It's About What Gets the Job Done – And the Job, Research Time, 21/09/2016

When I first read Cosmopolitanism, I wasn't impressed
by its very casual, seemingly superficial treatment of its
concepts. But underneath those long, almost nostalgic
fables of a casually multicultural world are some
very radical conceptual moves.
Despite my problems with Appiah’s Cosmopolitanism, his book is filled with genuinely fascinating and useful ideas. They’re dealt with at a barely introductory level, but they're still very interesting.

One of these is Appiah’s pragmatism. I mean this referring to the tradition of philosophical thinking that began with that usual trinity of William James, Charles Sanders Peirce, and John Dewey.* Appiah applies a pragmatism about the use of knowledge and frameworks of understanding the world to a globalist problem.

* Here’s another issue I have with academic philosophy in the English-speaking West. The widespread presumption that pragmatism isn’t a living tradition of thought, but that if you call yourself a philosophical pragmatist, all it means is that you write secondary material about James, Peirce, and Dewey. This irks me.

That problem is in one of the few directly useful examples in Cosmopolitanism. The encounter of a person familiar with scientific knowledge about infection and disease with a society of people who  believe primarily in witchcraft and evil spirits. 

It's an example that plays to just about every racist stereotype about indigenous people you can think of. That’s why, I think, Appiah chose it. I’ve heard quite a few well-educated, quite wealthy people use just these stereotypes to dismiss the validity of indigenous knowledge. 

Even what we think of as enlightened
progressive corners – like environmental
activists – indulge in such ridiculous
racist stereotypes of indigenous people
as "mystically in touch with the land."
As if they were magical spirit people
instead of people. It erases the real human
complexity of indigenous cultures as
the old horrifying adage about savages.
They say we have nothing to learn, for example, from indigenous medicinal practices because they’re based in oral tradition and inherited folklore instead of “the scientific method.” Of course, any basic reading in the history and philosophy is science shows that there is no such single “scientific method” applying to everything we call science. Apart maybe from “Pay attention!”

I came across this debate pretty frequently when I was researching for Ecology, Ethics, and the Future of Humanity, because a major eco-activist narrative** is rediscovering indigenous American connections to the land that were overwritten and erased by America’s history of genocide.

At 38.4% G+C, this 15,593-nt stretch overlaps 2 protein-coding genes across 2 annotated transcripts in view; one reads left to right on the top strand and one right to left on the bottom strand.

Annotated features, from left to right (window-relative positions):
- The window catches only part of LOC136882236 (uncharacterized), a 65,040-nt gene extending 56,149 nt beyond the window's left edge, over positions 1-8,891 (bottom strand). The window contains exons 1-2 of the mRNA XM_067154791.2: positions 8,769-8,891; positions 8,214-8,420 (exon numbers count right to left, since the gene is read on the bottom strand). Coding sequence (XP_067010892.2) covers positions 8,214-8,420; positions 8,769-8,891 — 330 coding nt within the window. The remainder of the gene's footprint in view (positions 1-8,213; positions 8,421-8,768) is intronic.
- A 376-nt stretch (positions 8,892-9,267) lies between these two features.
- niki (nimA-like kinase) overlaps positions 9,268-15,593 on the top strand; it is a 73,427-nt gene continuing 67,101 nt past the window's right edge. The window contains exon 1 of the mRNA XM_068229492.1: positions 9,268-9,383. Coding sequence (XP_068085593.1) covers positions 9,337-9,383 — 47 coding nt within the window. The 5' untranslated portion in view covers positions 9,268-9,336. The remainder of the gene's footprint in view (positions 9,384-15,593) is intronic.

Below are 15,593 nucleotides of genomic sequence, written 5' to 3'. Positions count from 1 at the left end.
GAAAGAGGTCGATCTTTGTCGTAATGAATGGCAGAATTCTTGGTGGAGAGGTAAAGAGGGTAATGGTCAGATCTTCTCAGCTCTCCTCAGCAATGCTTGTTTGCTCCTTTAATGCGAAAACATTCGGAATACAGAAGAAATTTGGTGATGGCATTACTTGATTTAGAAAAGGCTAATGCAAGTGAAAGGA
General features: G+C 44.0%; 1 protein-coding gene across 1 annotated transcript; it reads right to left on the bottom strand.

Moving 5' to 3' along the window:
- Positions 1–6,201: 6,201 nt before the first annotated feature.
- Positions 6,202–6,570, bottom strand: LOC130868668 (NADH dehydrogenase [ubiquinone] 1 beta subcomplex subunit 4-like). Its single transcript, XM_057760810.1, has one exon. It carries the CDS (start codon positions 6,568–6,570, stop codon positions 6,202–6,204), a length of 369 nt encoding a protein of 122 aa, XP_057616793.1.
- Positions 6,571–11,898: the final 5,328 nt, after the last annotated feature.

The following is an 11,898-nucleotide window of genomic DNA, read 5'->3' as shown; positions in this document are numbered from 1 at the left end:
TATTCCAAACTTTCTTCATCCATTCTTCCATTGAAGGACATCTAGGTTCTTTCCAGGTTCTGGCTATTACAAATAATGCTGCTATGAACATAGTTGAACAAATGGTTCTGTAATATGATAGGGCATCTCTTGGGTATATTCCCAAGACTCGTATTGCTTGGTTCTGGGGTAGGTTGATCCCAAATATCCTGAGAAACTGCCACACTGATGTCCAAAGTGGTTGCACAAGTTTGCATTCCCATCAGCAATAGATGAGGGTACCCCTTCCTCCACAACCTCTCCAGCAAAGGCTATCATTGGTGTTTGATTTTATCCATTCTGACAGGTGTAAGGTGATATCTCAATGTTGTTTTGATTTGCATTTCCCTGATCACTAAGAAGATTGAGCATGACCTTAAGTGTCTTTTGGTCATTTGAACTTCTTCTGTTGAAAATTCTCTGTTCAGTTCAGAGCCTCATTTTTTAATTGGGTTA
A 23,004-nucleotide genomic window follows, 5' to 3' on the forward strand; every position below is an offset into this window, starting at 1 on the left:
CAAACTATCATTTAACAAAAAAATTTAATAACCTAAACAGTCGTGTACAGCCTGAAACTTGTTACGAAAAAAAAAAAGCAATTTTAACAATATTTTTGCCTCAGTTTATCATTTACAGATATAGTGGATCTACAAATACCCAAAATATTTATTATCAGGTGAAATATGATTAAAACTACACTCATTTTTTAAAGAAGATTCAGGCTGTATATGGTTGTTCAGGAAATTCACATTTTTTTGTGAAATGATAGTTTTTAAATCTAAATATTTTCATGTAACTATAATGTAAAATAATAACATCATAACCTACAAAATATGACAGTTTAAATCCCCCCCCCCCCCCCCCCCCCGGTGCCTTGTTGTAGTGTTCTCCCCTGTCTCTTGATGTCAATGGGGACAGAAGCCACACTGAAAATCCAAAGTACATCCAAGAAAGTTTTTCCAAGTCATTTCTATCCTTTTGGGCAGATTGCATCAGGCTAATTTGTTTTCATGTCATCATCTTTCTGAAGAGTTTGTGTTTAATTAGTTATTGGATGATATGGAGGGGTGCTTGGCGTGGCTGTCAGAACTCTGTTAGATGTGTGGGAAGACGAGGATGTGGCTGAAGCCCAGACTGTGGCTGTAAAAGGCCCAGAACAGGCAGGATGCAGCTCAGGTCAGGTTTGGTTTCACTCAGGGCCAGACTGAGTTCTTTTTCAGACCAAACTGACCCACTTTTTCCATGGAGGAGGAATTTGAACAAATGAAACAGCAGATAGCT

** Crass oversimplification that it still is. . . . 

So Appiah’s example sets up a problem – a group of indigenous stereotypes*** believe that illness is caused by spirits and witchcraft. They also live near a polluted water source. They essentially need a boil advisory, but don’t know any of the science behind why you should boil polluted water before using it. So they still get preventable diseases.

*** Seriously, I don't think people like this have ever existed outside thought experiments like these.

Appiah's thoughtful Westerner explains, in as clear a format as he can, the germ theory of disease, and that boiling water can kill the bacteria that causes their sicknesses. None of this fits with any of the framework ideas of the community’s worldview, so they don’t understand it and don’t follow his good advice.

Then the thoughtful Westerner explains that the community’s water source has been infested with evil spirits that cause illness, and that boiling the water sends them away – see, the bubbles of boiling water are the spirits escaping. So the community is healthy again.

Above: The only person who deserves to be called a
savage. Jokes aside, Appiah smuggles into this very
light writing style an argument that makes an
audacious and brazenly unorthodox inference. He
reasons from a fact about the nature of knowledge
to an implication about ethics and politics. In this, he's
a real metaphysician.
You know, Appiah’s example doesn’t sound nearly so racist when he writes it in Cosmopolitanism. Ironic that a book whose purpose is explaining a political philosophy about embracing the infinite variety of humanity could fall into an example that trades in such condescendingly racist imagery.

The conceptual point is sound, though. We can solve most of the problems that constitute human life with a ton of different and incompatible frameworks for understanding the world.

Accept as fact that – following the research and concept-building of Claude Duhem and Willard Quine – reality under-determines how we understand it. It’s not a relativism, where there are many different truths. 

Now let your political and moral stances flow from this truth about reality. Even dealing with the types of people that confirm everyone of your racist stereotypes ignorant savages, they can still be your intellectual equals. They will look at the world differently, but their way of looking remains valid and practically sound.

No comments:

Post a Comment